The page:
Visual Inspection of Fireplace – Inside and Out

    Published: 06-16-2009
    Views: 27,229
    Rob Neale, Deputy Superintendent of the United States Fire Administration, talks about visual inspection of the fireplace.

    Rob Neale: Hi! I am Rob Neale, Deputy Superintendent of the United States Fire Administration, in Emmitsburg, Maryland. We are talking about fireplace safety; how to enjoy a comfy, cozy fire in your home or in your cabin, in a way that's safe, that you can enjoy it, and not have a fire problem.

    In this particular part, we are going to talk about how to inspect the fireplace to make sure that its safe. Now, the first thing you are going to want to do is take a look at the fireplace itself and make sure that there aren't any obvious cracks, fractures, or problems with it.

    Now, this particular fireplace was built about 60 or 65 years ago, so its probably had a lot of fires in it and probably have some potential problems. So we are going to want to look very closely around the firebox and make sure that there is no problems that we can see that are really obvious.

    The reason for that is, we don't want any heat that would escape the firebox to get out into the wooden part of the building, where it might cause a problem. Now, another thing that's very, very important that we want to make sure we have is a nice metal grate or a screen like this.

    Now, a lot of fireplaces today come with a glass front, and that's a fine thing to have, but the good old grate screen like this is really handy, because what it does is it catches any sparks that might fly out of the fireplace and prevents them from landing on nearby combustibles, such as the carpet or other things that might be around.

    And speaking of combustibles, let's take a look at this right here. Here is a pile of newspaper that we have left by the fireplace. Now, it's handy to have, obviously to start the fire, but in case of a fire, we don't want to have a pile of newspapers laying right here that could catch fire.

    So we are just going to pick these up and get them out of the way, and we will come back to those when we get ready to build the fire later on. Now, while we are right here, let's take a look at this thing. Now, this handle that you see here, that actually controls the damper on this fireplace. Now, the purpose of the damper is to regulate the amount of air that flows through the chimney, so you can lessen it or allow more to go through. One of the problems that a lot of people have is they forget to open the damper when they are going to start a fire, and what happens is you get a buildup of smoke in there and it rolls out and you have a very stinky, smelly mess in your house. So we want to make sure that this damper is in the open position, by pushing that handle in. Again, remember that on some modern fireplaces, that damper control is typically inside the firebox, just above the fire itself or where the fire will be itself. So you want to make sure that it is open to allow the smoke to get out. Now, let's take a quick look up that chimney, just to make sure that there is nothing there. So I will move my screen here, take a flashlight and get up there and take a look, and see as far as I can see to make sure it is clear.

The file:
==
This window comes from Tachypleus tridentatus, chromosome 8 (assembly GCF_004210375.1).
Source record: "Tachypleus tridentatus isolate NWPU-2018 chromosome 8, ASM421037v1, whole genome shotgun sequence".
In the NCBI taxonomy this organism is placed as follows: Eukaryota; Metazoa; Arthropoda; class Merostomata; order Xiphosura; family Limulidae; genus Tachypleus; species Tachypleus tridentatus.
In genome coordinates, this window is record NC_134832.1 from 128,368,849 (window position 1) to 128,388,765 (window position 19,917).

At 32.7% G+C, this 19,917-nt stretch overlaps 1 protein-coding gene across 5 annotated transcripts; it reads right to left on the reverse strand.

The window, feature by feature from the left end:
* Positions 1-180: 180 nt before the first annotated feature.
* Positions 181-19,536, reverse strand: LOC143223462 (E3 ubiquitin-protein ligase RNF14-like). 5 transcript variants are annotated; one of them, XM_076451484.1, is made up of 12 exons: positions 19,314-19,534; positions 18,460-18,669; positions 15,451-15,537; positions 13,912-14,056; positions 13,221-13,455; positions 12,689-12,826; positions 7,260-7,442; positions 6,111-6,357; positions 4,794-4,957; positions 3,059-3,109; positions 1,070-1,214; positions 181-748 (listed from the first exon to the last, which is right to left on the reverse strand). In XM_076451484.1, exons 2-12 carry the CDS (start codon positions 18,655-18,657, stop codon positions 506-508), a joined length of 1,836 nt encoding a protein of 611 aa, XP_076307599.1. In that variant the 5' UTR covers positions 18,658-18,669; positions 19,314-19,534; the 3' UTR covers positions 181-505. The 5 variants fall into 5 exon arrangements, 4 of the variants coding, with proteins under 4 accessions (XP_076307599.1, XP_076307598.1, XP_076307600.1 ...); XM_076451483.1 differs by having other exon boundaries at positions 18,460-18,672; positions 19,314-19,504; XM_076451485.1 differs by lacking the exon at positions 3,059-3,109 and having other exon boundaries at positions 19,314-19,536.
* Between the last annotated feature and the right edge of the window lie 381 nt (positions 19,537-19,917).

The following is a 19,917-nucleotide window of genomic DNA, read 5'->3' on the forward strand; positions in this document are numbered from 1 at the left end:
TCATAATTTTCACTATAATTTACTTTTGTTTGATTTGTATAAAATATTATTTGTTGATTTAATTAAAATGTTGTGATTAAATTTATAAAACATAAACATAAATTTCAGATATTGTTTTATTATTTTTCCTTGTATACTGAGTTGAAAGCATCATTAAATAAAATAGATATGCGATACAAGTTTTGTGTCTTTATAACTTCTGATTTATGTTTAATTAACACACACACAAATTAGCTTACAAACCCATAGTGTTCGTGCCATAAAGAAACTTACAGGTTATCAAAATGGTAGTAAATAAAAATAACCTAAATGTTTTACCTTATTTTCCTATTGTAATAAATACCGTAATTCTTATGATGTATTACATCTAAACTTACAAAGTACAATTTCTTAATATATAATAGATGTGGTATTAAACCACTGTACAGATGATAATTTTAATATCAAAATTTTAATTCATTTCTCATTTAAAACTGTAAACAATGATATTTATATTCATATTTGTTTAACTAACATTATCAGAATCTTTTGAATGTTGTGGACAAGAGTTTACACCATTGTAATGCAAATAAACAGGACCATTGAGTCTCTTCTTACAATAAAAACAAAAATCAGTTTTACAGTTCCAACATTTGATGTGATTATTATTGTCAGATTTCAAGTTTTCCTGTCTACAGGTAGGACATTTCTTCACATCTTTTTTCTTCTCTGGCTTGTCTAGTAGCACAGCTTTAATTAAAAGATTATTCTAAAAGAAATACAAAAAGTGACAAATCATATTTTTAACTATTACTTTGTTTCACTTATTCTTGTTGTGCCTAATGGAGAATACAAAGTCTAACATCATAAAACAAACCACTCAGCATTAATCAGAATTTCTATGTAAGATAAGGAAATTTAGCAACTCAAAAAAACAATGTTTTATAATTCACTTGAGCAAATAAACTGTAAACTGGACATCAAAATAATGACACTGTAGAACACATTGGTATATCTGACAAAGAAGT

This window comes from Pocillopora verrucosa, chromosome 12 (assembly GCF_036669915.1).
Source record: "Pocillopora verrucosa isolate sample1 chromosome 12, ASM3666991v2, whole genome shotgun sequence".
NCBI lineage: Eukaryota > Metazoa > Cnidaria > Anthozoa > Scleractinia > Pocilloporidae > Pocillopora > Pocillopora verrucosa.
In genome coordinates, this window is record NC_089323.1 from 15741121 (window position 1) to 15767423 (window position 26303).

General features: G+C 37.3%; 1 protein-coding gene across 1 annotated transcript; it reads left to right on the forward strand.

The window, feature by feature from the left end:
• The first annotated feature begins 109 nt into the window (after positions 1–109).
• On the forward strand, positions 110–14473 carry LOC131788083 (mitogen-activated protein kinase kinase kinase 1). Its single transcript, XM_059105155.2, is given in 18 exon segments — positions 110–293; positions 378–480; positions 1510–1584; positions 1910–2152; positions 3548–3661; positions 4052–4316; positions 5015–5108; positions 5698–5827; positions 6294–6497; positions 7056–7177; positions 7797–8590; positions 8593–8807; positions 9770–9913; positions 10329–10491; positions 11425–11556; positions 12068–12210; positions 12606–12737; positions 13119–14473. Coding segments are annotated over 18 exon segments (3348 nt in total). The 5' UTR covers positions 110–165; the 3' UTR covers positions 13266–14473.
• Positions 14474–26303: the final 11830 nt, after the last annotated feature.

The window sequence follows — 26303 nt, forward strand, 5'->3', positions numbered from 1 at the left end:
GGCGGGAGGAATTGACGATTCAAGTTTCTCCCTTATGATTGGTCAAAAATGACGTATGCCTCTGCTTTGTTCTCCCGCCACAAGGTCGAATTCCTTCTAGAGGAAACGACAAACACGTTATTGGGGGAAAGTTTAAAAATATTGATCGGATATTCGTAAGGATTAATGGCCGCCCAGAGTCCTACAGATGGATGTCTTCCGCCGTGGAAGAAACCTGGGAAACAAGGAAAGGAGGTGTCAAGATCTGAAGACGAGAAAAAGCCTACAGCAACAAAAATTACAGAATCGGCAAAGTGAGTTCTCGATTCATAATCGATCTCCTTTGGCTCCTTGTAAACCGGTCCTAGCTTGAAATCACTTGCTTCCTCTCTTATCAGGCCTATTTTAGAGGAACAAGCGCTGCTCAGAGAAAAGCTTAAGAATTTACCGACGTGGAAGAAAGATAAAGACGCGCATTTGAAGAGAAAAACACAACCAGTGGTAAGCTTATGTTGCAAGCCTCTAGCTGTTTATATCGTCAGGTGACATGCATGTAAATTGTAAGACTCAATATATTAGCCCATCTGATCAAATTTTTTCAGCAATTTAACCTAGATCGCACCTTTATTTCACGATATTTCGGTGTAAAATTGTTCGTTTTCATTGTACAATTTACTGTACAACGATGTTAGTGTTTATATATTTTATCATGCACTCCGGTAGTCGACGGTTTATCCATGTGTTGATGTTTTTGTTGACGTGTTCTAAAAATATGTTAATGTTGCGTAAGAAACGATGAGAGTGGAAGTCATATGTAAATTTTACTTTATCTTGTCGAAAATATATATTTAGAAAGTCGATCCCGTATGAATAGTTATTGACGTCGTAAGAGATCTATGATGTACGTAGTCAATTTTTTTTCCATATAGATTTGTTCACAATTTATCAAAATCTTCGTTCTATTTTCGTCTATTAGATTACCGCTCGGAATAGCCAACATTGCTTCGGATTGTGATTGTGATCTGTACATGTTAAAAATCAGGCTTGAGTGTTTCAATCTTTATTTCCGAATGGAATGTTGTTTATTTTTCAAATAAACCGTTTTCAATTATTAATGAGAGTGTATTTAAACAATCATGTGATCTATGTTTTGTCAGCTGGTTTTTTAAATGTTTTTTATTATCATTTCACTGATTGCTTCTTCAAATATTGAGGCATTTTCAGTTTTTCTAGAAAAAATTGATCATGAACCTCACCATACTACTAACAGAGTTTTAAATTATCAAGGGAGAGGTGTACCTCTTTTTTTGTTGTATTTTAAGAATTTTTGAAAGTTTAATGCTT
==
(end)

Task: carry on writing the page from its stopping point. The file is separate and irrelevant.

So after you check in there, you want to make sure that it is clear and you can see all the way to the sky. Oftentimes, with the first fire of the season, you might find that there is a problem in the chimney. It's not uncommon for birds or squirrels to build nest in there and cause an obstruction in the fireplace flue stack. So make sure that it's clear and you can see all the way to the sky. Alright. We have talked about what to look for in the firebox. We have talked about the screen, making sure that we don't have combustibles anywhere near the firebox when we are burning. Importantly, making sure that, that damper is all welded. Up next, we are going to talk to you a little bit about selecting a different type of fireplace for your home.